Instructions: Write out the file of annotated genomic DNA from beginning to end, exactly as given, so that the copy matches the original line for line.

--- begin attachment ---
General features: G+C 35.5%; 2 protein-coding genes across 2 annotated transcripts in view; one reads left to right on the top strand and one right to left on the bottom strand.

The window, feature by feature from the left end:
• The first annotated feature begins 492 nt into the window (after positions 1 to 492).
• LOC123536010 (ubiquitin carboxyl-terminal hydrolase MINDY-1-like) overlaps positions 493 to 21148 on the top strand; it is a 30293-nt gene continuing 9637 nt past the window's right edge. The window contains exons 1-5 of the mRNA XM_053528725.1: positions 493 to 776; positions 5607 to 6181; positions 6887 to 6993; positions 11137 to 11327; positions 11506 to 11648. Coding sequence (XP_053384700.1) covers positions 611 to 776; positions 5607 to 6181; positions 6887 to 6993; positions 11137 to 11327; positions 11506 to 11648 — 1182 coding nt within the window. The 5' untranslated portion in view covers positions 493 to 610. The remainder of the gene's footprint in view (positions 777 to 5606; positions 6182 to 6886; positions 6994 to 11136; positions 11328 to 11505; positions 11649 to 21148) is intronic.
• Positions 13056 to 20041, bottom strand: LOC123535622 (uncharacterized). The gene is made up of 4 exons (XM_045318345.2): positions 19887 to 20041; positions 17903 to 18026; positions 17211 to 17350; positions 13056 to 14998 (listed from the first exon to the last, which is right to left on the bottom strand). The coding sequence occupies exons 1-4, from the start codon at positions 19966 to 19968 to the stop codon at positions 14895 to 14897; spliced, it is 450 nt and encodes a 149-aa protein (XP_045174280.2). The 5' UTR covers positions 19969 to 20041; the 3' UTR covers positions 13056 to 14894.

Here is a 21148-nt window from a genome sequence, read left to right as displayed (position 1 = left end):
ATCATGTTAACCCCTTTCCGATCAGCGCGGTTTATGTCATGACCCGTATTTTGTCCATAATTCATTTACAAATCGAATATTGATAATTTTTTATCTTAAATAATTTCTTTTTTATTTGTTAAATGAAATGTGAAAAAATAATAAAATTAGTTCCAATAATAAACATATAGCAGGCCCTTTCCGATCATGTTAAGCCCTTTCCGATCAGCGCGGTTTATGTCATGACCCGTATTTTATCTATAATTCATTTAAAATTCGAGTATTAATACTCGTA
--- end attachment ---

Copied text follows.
General features: G+C 35.5%; 2 protein-coding genes across 2 annotated transcripts in view; one reads left to right on the top strand and one right to left on the bottom strand.

The window, feature by feature from the left end:
• The first annotated feature begins 492 nt into the window (after positions 1 to 492).
• LOC123536010 (ubiquitin carboxyl-terminal hydrolase MINDY-1-like) overlaps positions 493 to 21148 on the top strand; it is a 30293-nt gene continuing 9637 nt past the window's right edge. The window contains exons 1-5 of the mRNA XM_053528725.1: positions 493 to 776; positions 5607 to 6181; positions 6887 to 6993; positions 11137 to 11327; positions 11506 to 11648. Coding sequence (XP_053384700.1) covers positions 611 to 776; positions 5607 to 6181; positions 6887 to 6993; positions 11137 to 11327; positions 11506 to 11648 — 1182 coding nt within the window. The 5' untranslated portion in view covers positions 493 to 610. The remainder of the gene's footprint in view (positions 777 to 5606; positions 6182 to 6886; positions 6994 to 11136; positions 11328 to 11505; positions 11649 to 21148) is intronic.
• Positions 13056 to 20041, bottom strand: LOC123535622 (uncharacterized). The gene is made up of 4 exons (XM_045318345.2): positions 19887 to 20041; positions 17903 to 18026; positions 17211 to 17350; positions 13056 to 14998 (listed from the first exon to the last, which is right to left on the bottom strand). The coding sequence occupies exons 1-4, from the start codon at positions 19966 to 19968 to the stop codon at positions 14895 to 14897; spliced, it is 450 nt and encodes a 149-aa protein (XP_045174280.2). The 5' UTR covers positions 19969 to 20041; the 3' UTR covers positions 13056 to 14894.

Here is a 21148-nt window from a genome sequence, read left to right as displayed (position 1 = left end):
ATCATGTTAACCCCTTTCCGATCAGCGCGGTTTATGTCATGACCCGTATTTTGTCCATAATTCATTTACAAATCGAATATTGATAATTTTTTATCTTAAATAATTTCTTTTTTATTTGTTAAATGAAATGTGAAAAAATAATAAAATTAGTTCCAATAATAAACATATAGCAGGCCCTTTCCGATCATGTTAAGCCCTTTCCGATCAGCGCGGTTTATGTCATGACCCGTATTTTATCTATAATTCATTTAAAATTCGAGTATTAATACTCGTA